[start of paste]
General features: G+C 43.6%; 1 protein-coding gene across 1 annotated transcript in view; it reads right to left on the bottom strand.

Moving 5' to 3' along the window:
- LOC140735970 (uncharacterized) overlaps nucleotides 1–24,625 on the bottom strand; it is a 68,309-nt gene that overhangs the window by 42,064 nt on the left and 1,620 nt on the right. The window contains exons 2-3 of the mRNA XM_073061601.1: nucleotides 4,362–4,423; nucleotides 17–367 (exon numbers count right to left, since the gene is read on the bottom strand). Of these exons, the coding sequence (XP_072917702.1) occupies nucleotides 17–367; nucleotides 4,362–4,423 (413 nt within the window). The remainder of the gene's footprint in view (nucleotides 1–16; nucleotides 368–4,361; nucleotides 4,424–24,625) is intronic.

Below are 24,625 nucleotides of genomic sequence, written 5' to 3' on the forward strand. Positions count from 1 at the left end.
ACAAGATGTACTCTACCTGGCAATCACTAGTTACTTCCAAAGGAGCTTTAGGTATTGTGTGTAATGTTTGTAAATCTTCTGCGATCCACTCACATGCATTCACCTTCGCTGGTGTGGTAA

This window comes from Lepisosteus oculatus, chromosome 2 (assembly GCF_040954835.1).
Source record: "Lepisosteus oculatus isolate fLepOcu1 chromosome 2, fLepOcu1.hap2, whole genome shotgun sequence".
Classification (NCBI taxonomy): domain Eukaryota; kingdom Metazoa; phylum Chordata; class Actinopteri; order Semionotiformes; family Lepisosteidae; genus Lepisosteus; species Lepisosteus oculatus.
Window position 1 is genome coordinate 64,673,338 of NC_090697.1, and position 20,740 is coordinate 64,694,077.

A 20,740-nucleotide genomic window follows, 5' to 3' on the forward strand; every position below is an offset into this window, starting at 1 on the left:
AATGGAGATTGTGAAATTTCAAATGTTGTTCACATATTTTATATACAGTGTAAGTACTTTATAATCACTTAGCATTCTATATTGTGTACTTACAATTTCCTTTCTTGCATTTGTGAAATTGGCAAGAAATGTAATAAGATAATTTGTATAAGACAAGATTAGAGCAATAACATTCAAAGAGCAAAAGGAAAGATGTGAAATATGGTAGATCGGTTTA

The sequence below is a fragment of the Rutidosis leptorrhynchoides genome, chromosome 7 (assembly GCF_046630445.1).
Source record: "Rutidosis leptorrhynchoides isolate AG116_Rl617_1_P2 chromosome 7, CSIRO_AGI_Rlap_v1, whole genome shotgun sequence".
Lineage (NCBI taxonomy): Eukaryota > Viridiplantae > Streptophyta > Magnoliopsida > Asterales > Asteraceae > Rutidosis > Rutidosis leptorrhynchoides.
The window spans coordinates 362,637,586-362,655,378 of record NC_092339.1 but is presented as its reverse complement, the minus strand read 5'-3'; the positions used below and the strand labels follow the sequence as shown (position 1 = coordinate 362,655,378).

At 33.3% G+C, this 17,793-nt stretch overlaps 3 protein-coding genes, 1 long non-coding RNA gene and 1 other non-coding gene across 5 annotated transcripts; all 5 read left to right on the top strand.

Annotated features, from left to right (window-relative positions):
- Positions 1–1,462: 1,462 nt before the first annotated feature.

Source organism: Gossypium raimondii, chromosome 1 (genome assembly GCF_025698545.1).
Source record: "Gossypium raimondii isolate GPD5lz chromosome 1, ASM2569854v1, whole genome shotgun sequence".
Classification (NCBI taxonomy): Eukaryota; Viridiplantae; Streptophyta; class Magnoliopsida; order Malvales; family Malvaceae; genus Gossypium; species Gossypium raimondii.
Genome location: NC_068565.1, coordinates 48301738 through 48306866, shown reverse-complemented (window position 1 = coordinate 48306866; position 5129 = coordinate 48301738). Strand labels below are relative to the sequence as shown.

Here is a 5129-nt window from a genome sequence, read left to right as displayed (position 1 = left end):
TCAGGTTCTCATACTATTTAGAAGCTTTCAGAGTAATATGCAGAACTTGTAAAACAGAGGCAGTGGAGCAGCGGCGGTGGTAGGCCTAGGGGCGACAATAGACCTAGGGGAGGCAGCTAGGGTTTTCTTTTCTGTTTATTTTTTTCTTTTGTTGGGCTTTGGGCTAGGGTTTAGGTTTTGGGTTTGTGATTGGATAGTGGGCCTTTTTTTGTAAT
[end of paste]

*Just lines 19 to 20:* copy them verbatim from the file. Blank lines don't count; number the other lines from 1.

Source organism: Gossypium raimondii, chromosome 1 (genome assembly GCF_025698545.1).
Source record: "Gossypium raimondii isolate GPD5lz chromosome 1, ASM2569854v1, whole genome shotgun sequence".